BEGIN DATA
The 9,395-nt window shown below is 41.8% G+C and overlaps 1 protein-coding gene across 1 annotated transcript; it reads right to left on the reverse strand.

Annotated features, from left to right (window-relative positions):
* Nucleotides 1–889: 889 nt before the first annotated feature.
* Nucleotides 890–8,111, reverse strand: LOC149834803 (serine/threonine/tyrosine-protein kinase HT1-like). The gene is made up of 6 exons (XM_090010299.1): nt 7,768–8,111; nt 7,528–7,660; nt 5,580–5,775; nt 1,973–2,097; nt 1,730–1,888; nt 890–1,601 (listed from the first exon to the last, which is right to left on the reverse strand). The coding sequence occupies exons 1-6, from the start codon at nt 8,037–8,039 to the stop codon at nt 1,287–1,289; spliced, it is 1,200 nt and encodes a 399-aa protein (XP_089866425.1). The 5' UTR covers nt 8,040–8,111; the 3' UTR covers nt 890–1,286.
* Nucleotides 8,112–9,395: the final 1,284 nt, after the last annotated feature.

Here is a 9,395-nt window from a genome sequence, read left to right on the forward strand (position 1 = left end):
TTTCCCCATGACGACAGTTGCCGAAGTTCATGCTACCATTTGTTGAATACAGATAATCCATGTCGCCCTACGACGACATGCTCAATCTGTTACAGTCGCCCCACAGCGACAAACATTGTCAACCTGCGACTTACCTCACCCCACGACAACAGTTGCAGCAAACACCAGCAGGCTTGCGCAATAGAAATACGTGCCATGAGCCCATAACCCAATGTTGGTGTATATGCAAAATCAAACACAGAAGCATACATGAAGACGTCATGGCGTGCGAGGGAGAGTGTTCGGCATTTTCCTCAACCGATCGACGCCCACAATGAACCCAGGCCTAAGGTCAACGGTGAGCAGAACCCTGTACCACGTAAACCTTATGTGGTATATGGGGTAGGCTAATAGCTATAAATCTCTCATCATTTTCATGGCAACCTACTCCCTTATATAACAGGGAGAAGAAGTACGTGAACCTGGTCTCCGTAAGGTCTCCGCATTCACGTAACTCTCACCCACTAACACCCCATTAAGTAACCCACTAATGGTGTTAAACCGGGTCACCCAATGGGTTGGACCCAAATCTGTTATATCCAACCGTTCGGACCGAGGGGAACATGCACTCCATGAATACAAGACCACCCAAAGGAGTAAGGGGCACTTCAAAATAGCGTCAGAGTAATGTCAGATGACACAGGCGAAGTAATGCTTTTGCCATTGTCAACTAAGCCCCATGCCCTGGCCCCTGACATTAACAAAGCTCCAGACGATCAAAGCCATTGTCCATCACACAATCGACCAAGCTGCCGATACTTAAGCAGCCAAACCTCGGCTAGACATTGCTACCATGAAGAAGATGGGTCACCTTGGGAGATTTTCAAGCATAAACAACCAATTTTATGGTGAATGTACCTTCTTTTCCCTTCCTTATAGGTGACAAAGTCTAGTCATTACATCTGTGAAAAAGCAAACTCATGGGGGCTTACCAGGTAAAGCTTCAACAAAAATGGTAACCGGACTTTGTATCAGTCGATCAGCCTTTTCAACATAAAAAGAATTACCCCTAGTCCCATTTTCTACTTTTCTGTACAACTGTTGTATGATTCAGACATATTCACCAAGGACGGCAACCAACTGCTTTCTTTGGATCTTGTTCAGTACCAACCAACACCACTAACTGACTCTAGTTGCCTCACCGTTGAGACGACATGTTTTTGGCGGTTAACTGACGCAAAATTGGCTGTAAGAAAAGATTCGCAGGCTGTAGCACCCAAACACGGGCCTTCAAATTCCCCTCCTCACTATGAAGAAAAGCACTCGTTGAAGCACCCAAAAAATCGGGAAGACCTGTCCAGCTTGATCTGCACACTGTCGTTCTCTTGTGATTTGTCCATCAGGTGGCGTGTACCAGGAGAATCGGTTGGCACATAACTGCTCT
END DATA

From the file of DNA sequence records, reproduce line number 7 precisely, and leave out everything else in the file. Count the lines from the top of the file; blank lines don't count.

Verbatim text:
TTTCCCCATGACGACAGTTGCCGAAGTTCATGCTACCATTTGTTGAATACAGATAATCCATGTCGCCCTACGACGACATGCTCAATCTGTTACAGTCGCCCCACAGCGACAAACATTGTCAACCTGCGACTTACCTCACCCCACGACAACAGTTGCAGCAAACACCAGCAGGCTTGCGCAATAGAAATACGTGCCATGAGCCCATAACCCAATGTTGGTGTATATGCAAAATCAAACACAGAAGCATACATGAAGACGTCATGGCGTGCGAGGGAGAGTGTTCGGCATTTTCCTCAACCGATCGACGCCCACAATGAACCCAGGCCTAAGGTCAACGGTGAGCAGAACCCTGTACCACGTAAACCTTATGTGGTATATGGGGTAGGCTAATAGCTATAAATCTCTCATCATTTTCATGGCAACCTACTCCCTTATATAACAGGGAGAAGAAGTACGTGAACCTGGTCTCCGTAAGGTCTCCGCATTCACGTAACTCTCACCCACTAACACCCCATTAAGTAACCCACTAATGGTGTTAAACCGGGTCACCCAATGGGTTGGACCCAAATCTGTTATATCCAACCGTTCGGACCGAGGGGAACATGCACTCCATGAATACAAGACCACCCAAAGGAGTAAGGGGCACTTCAAAATAGCGTCAGAGTAATGTCAGATGACACAGGCGAAGTAATGCTTTTGCCATTGTCAACTAAGCCCCATGCCCTGGCCCCTGACATTAACAAAGCTCCAGACGATCAAAGCCATTGTCCATCACACAATCGACCAAGCTGCCGATACTTAAGCAGCCAAACCTCGGCTAGACATTGCTACCATGAAGAAGATGGGTCACCTTGGGAGATTTTCAAGCATAAACAACCAATTTTATGGTGAATGTACCTTCTTTTCCCTTCCTTATAGGTGACAAAGTCTAGTCATTACATCTGTGAAAAAGCAAACTCATGGGGGCTTACCAGGTAAAGCTTCAACAAAAATGGTAACCGGACTTTGTATCAGTCGATCAGCCTTTTCAACATAAAAAGAATTACCCCTAGTCCCATTTTCTACTTTTCTGTACAACTGTTGTATGATTCAGACATATTCACCAAGGACGGCAACCAACTGCTTTCTTTGGATCTTGTTCAGTACCAACCAACACCACTAACTGACTCTAGTTGCCTCACCGTTGAGACGACATGTTTTTGGCGGTTAACTGACGCAAAATTGGCTGTAAGAAAAGATTCGCAGGCTGTAGCACCCAAACACGGGCCTTCAAATTCCCCTCCTCACTATGAAGAAAAGCACTCGTTGAAGCACCCAAAAAATCGGGAAGACCTGTCCAGCTTGATCTGCACACTGTCGTTCTCTTGTGATTTGTCCATCAGGTGGCGTGTACCAGGAGAATCGGTTGGCACATAACTGCTCT